Feb. 12 (Bloomberg) -- Iraq, seeking to maximize crude oil exports, opened the first of four planned offshore mooring facilities in the Persian Gulf and intends by March to add 200,000 barrels a day to its capacity for loading tankers there.
The new single-point mooring unit, extending into the sea from the southern oil terminal of Fao, has a potential export capacity of 850,000 barrels a day, Falah al-Amri, chairman of the State Oil Marketing Organization, said in an interview.
Hussain al-Shahristani, deputy prime minister for energy affairs, said in a separate interview today that Iran probably won’t shut the Strait of Hormuz, a waterway at the mouth of the Gulf and a chokepoint for about a fifth of all traded crude.
“This would affect all the countries, including Iran itself,” he said of that nation’s threats to close Hormuz in response to sanctions over its nuclear program. “We are working with other countries to contain the situation and make sure crude exports in the region are not affected.”
Iraq holds the world’s fifth-largest crude deposits including Canadian oil sands, according to data from BP Plc. The government is trying to attract foreign investment and expertise to help boost energy exports and rebuild an economy shattered by years of conflict, sanctions and sabotage.
The four offshore units would increase the country’s export capacity by a combined 3.4 million barrels a day by 2013. Iraq, with a narrow coastline pinched between Kuwait and Iran, plans to install an undersea pipeline to each unit and load oil aboard tankers capable of mooring there. The nation also exports crude overland by pipeline through neighboring Turkey.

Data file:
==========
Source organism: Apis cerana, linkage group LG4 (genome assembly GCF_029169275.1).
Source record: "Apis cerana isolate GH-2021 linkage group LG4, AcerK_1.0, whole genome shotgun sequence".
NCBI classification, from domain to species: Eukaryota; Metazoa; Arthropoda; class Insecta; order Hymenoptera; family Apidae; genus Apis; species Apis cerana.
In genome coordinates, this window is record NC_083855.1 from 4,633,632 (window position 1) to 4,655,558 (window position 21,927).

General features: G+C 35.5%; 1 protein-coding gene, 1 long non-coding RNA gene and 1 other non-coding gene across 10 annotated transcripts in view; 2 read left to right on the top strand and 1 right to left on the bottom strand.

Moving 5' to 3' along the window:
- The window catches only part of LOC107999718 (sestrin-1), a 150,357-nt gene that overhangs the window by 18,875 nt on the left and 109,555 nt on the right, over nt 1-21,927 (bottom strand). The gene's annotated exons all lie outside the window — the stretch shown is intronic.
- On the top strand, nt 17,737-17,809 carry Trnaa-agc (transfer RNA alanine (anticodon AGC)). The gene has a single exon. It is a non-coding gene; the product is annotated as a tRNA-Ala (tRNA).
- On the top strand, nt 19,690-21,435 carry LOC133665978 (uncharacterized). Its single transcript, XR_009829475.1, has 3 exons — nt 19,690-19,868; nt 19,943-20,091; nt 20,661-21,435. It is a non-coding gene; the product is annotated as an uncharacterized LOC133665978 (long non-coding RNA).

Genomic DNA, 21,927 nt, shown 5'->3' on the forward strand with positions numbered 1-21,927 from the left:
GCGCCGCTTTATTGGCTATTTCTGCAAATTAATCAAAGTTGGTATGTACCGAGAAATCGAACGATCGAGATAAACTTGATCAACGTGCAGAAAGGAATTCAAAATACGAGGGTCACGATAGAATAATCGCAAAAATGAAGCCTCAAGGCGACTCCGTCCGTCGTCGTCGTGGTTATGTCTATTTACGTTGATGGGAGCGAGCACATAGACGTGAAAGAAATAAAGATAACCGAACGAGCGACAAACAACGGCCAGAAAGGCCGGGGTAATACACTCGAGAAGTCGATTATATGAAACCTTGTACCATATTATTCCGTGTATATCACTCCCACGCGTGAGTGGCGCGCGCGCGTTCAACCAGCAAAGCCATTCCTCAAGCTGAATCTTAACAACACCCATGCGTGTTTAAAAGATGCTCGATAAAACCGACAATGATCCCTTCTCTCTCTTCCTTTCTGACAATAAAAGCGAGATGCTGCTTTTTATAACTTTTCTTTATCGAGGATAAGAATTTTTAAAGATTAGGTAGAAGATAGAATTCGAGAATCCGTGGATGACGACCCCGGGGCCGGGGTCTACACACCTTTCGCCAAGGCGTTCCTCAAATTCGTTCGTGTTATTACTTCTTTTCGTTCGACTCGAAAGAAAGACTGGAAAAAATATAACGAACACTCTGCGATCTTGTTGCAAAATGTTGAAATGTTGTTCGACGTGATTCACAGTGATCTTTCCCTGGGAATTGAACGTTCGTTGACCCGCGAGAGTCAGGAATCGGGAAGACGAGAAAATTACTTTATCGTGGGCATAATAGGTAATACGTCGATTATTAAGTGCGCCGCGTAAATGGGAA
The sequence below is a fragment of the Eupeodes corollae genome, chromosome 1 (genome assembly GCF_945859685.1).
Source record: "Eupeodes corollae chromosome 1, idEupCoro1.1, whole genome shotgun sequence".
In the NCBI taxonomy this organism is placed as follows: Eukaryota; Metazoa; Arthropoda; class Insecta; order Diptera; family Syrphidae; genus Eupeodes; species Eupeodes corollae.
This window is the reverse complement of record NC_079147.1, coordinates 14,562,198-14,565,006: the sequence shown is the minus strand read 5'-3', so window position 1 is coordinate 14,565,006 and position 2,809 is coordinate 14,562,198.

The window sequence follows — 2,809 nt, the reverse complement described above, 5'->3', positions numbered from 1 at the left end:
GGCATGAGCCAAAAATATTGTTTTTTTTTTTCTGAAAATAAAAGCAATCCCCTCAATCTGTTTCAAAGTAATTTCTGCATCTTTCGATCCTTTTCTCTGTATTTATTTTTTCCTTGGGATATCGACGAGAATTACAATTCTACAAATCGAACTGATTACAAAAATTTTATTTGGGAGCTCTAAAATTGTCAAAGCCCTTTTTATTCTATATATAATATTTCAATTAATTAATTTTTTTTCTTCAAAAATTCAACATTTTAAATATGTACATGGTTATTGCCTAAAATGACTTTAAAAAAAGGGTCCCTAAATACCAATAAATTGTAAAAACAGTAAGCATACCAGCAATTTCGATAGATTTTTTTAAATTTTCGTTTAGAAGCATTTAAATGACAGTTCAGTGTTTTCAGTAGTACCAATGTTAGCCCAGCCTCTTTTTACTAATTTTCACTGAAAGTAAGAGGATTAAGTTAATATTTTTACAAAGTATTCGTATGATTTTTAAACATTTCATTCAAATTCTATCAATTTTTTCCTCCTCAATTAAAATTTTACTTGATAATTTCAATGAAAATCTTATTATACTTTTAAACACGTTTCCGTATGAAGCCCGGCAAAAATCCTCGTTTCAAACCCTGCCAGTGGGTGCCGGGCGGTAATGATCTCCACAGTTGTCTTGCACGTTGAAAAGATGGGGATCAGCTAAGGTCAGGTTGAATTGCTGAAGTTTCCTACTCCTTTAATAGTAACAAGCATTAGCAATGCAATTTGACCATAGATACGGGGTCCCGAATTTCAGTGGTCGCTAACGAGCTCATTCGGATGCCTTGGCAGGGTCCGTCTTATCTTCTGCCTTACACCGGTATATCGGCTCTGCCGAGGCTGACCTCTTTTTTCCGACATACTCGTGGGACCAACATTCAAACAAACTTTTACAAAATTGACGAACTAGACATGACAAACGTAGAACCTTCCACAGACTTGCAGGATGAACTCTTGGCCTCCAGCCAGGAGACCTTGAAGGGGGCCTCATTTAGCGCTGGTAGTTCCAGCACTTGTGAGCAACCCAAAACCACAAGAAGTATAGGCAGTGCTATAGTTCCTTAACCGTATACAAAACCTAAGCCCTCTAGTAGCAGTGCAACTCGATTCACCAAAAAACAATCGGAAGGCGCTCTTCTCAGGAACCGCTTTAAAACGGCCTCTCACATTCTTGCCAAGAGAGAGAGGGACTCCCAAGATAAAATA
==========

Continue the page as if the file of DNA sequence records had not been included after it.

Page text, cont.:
“We are ready to market these new capacities, particularly in promising markets in Asia where our crude exports to China currently average 500,000 barrels a day,” al-Amri of the marketing organization said during a ceremony that Prime Minister Nouri al-Maliki attended to inaugurate the facility.
Oil exports from southern Iraq will increase to 2.1 million barrels a day within four months from 1.7 million barrels today, al-Amri said. Exports from northern Iraqi oil fields will probably rise to 450,000 barrels a day within four months from 400,000 barrels now, he said.
“The start of the new facility releases some of the constraints on Iraq’s crude export capacity,” Robin Mills, an analyst at Manaar Energy Consulting in Dubai, said in a telephone interview. “The next thing to do is to add pipeline capacity and increase production.”
Iraq plans also to open export routes for crude through neighboring Syria, following Iran’s threats over Hormuz, Thamir Ghadhban, the Iraqi prime minister’s top adviser, said Feb. 2.
Ghadhban, a former oil minister, said Iraq’s capacity to produce crude will increase by 400,000 barrels a day this year to exceed 3 million barrels a day by the end of December. Production capacity will rise next year by an additional 500,000 barrels a day, and crude exports in 2013 will reach 2.6 million barrels a day, he said.
Iraq has awarded 15 licenses to foreign companies for drilling rights since the U.S.-led invasion that ousted President Saddam Hussein in 2003. The government plans to hold a new licensing round in May. The Arab nation is the third-largest oil producer in the Organization of Petroleum Exporting Countries, pumping 2.75 million barrels a day in January, according to data compiled by Bloomberg.
Iraq is waiting for Exxon Mobil Corp. to “take the right decision” and rescind a contract it signed with authorities in the country’s semi-autonomous Kurdish region, said al-Shahristani, the deputy prime minister. He called Exxon’s agreement with the Kurds illegal.
“The company knows very well the position of the Iraqi government, which remains unchanged,” al-Shahristani said.
Exxon, which has not commented publicly on the matter, operates with Royal Dutch Shell Plc in southern Iraq at the West Qurna field, one of the nation’s biggest.
To contact the reporters on this story: Kadhim Ajrash in Basra, Iraq, through the Dubai newsroom at ; or Nayla Razzouk in Dubai at firstname.lastname@example.org
To contact the editor responsible for this story: Stephen Voss at email@example.com